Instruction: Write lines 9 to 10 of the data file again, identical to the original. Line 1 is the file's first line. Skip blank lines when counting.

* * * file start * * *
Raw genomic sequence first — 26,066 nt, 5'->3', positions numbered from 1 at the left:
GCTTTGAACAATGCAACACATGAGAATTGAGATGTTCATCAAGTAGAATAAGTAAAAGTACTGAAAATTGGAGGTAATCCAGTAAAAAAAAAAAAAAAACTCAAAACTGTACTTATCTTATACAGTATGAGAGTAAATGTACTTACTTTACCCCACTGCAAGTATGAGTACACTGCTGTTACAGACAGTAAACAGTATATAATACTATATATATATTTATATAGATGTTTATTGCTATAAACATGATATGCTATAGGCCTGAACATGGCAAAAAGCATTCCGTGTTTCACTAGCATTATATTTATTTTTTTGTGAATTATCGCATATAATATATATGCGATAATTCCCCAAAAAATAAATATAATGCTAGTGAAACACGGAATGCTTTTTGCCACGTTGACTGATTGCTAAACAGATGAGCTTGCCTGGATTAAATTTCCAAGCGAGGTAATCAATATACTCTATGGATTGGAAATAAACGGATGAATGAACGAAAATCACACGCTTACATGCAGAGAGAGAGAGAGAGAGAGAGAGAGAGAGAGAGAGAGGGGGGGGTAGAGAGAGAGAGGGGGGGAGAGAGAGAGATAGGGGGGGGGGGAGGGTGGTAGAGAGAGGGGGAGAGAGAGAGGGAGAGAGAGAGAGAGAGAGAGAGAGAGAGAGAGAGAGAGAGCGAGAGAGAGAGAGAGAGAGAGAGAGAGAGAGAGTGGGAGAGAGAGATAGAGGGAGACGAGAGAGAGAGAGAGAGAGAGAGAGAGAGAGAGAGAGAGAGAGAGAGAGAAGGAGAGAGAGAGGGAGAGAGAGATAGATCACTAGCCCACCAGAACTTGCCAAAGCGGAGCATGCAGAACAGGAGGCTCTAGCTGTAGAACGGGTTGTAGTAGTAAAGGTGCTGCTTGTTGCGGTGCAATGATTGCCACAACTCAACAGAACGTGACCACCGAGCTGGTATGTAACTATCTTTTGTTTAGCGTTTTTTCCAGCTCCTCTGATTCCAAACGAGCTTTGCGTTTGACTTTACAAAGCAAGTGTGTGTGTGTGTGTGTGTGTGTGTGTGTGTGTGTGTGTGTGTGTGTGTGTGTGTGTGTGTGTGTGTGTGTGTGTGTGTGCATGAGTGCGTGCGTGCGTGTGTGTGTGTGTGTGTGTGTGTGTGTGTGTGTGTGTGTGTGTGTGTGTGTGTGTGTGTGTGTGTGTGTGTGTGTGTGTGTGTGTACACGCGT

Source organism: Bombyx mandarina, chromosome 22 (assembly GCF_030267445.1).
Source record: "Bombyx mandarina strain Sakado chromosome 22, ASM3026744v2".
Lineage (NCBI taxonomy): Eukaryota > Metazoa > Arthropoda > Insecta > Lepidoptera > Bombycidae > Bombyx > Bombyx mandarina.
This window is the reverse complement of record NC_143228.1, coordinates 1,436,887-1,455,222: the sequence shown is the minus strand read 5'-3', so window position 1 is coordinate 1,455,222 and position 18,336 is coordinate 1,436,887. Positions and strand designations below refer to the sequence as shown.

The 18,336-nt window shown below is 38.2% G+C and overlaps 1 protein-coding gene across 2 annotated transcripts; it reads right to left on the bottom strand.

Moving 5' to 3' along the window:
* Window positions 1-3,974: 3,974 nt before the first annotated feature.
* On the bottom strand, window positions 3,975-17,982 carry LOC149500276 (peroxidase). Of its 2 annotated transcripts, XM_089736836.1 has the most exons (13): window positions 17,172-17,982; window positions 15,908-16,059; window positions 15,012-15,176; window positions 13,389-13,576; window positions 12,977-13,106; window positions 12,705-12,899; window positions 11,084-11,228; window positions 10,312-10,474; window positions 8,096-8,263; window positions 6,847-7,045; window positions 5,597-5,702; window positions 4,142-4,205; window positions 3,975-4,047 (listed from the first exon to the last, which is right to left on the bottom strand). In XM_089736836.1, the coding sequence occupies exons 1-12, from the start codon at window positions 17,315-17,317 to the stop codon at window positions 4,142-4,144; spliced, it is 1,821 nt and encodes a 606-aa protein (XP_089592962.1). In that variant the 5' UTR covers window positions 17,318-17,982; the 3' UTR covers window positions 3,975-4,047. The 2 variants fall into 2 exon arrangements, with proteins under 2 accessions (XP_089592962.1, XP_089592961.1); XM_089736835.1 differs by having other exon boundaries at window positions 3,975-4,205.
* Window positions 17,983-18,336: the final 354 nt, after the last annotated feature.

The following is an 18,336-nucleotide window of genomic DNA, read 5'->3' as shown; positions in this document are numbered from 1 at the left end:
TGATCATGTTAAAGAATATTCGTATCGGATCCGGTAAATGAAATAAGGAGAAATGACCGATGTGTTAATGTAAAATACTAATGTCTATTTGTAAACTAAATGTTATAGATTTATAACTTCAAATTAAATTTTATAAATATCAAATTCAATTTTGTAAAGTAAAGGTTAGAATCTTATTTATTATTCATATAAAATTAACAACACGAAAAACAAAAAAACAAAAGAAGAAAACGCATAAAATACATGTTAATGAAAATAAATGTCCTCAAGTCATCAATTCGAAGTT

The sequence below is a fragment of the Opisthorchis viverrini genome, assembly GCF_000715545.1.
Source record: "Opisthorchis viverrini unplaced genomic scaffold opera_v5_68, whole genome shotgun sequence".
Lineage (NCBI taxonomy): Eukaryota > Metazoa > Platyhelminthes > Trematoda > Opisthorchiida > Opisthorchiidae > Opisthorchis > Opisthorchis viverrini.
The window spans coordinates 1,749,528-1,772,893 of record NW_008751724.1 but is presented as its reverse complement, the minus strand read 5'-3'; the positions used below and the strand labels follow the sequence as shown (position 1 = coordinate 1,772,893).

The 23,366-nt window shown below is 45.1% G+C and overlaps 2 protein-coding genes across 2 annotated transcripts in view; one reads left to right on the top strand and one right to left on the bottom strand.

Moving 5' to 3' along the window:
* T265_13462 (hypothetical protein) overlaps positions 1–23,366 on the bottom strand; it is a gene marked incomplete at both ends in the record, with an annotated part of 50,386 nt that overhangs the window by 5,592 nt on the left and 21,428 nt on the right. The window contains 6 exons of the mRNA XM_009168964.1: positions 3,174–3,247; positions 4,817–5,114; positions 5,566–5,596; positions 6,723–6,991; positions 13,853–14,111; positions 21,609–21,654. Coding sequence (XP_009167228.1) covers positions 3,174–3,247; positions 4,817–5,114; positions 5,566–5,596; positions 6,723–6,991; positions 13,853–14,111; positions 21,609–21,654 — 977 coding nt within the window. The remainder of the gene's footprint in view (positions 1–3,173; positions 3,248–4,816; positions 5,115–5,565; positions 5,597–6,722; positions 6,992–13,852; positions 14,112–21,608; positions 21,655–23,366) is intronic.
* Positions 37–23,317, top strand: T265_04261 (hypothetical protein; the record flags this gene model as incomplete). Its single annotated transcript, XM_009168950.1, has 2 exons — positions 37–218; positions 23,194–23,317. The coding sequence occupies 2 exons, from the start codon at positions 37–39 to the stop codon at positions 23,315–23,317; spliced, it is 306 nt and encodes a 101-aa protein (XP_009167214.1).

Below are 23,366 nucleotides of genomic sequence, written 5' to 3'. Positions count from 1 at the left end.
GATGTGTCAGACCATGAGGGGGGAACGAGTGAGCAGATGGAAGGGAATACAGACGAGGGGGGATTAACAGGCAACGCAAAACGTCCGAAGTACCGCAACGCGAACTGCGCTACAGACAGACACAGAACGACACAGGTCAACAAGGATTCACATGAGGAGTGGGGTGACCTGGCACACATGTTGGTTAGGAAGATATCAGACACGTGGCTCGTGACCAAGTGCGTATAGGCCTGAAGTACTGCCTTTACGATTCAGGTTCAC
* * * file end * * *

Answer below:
* Window positions 1-3,974: 3,974 nt before the first annotated feature.
* On the bottom strand, window positions 3,975-17,982 carry LOC149500276 (peroxidase). Of its 2 annotated transcripts, XM_089736836.1 has the most exons (13): window positions 17,172-17,982; window positions 15,908-16,059; window positions 15,012-15,176; window positions 13,389-13,576; window positions 12,977-13,106; window positions 12,705-12,899; window positions 11,084-11,228; window positions 10,312-10,474; window positions 8,096-8,263; window positions 6,847-7,045; window positions 5,597-5,702; window positions 4,142-4,205; window positions 3,975-4,047 (listed from the first exon to the last, which is right to left on the bottom strand). In XM_089736836.1, the coding sequence occupies exons 1-12, from the start codon at window positions 17,315-17,317 to the stop codon at window positions 4,142-4,144; spliced, it is 1,821 nt and encodes a 606-aa protein (XP_089592962.1). In that variant the 5' UTR covers window positions 17,318-17,982; the 3' UTR covers window positions 3,975-4,047. The 2 variants fall into 2 exon arrangements, with proteins under 2 accessions (XP_089592962.1, XP_089592961.1); XM_089736835.1 differs by having other exon boundaries at window positions 3,975-4,205.